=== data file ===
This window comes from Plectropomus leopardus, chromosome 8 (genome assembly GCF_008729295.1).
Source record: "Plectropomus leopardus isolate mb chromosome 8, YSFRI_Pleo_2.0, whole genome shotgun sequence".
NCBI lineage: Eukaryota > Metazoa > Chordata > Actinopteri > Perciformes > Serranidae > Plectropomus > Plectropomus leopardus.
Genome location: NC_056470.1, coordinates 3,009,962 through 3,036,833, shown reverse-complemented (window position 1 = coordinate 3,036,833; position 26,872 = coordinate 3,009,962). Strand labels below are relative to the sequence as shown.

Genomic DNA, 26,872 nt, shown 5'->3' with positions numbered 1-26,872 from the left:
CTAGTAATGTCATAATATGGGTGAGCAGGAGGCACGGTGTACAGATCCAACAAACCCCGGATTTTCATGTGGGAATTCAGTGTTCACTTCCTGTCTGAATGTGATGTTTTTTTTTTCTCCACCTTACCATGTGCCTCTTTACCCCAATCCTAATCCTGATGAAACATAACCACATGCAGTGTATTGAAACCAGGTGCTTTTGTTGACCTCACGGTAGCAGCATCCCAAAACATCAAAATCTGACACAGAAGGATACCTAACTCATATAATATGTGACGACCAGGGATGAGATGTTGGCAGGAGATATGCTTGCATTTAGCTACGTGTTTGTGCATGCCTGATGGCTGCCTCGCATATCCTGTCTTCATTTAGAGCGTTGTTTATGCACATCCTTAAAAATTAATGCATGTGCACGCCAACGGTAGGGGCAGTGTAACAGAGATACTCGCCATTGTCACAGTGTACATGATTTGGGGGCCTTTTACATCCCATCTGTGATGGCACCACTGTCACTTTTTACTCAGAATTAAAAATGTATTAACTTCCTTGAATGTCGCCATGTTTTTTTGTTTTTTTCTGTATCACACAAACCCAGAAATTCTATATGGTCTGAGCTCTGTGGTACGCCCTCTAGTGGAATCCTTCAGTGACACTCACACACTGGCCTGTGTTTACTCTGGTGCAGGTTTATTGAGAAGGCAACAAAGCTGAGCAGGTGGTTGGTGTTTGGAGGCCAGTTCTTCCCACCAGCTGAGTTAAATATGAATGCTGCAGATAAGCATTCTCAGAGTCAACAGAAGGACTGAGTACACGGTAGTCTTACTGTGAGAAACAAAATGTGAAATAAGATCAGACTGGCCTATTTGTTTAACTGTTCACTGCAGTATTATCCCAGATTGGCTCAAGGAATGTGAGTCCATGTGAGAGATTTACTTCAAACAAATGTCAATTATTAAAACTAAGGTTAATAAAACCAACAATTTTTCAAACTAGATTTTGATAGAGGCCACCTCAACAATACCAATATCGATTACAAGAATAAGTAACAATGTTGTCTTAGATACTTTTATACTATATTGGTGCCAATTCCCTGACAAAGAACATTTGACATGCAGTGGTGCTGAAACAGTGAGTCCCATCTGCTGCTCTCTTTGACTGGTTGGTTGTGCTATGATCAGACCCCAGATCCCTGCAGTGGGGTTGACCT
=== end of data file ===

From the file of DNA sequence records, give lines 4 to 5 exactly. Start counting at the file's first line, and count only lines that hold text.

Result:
Genome location: NC_056470.1, coordinates 3,009,962 through 3,036,833, shown reverse-complemented (window position 1 = coordinate 3,036,833; position 26,872 = coordinate 3,009,962). Strand labels below are relative to the sequence as shown.

Genomic DNA, 26,872 nt, shown 5'->3' with positions numbered 1-26,872 from the left: